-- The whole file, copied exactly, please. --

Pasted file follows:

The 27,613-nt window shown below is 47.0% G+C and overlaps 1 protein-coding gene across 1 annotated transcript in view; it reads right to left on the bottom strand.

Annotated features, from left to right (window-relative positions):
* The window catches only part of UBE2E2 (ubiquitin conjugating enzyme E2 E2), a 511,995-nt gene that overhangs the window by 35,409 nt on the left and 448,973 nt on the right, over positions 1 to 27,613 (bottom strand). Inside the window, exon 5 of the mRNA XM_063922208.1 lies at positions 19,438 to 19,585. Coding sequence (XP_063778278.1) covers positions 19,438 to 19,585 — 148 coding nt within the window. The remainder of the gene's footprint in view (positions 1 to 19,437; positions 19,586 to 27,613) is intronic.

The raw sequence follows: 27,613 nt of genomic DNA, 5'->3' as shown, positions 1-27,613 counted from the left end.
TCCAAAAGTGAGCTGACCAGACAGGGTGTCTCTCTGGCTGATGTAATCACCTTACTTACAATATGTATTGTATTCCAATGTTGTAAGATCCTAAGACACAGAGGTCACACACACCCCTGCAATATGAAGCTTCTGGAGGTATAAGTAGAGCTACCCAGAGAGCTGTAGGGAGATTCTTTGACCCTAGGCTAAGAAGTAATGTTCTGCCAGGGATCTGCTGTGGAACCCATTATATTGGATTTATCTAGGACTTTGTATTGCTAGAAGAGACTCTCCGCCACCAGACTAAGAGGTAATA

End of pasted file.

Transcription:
The 27,613-nt window shown below is 47.0% G+C and overlaps 1 protein-coding gene across 1 annotated transcript in view; it reads right to left on the bottom strand.

Annotated features, from left to right (window-relative positions):
* The window catches only part of UBE2E2 (ubiquitin conjugating enzyme E2 E2), a 511,995-nt gene that overhangs the window by 35,409 nt on the left and 448,973 nt on the right, over positions 1 to 27,613 (bottom strand). Inside the window, exon 5 of the mRNA XM_063922208.1 lies at positions 19,438 to 19,585. Coding sequence (XP_063778278.1) covers positions 19,438 to 19,585 — 148 coding nt within the window. The remainder of the gene's footprint in view (positions 1 to 19,437; positions 19,586 to 27,613) is intronic.

The raw sequence follows: 27,613 nt of genomic DNA, 5'->3' as shown, positions 1-27,613 counted from the left end.
TCCAAAAGTGAGCTGACCAGACAGGGTGTCTCTCTGGCTGATGTAATCACCTTACTTACAATATGTATTGTATTCCAATGTTGTAAGATCCTAAGACACAGAGGTCACACACACCCCTGCAATATGAAGCTTCTGGAGGTATAAGTAGAGCTACCCAGAGAGCTGTAGGGAGATTCTTTGACCCTAGGCTAAGAAGTAATGTTCTGCCAGGGATCTGCTGTGGAACCCATTATATTGGATTTATCTAGGACTTTGTATTGCTAGAAGAGACTCTCCGCCACCAGACTAAGAGGTAATA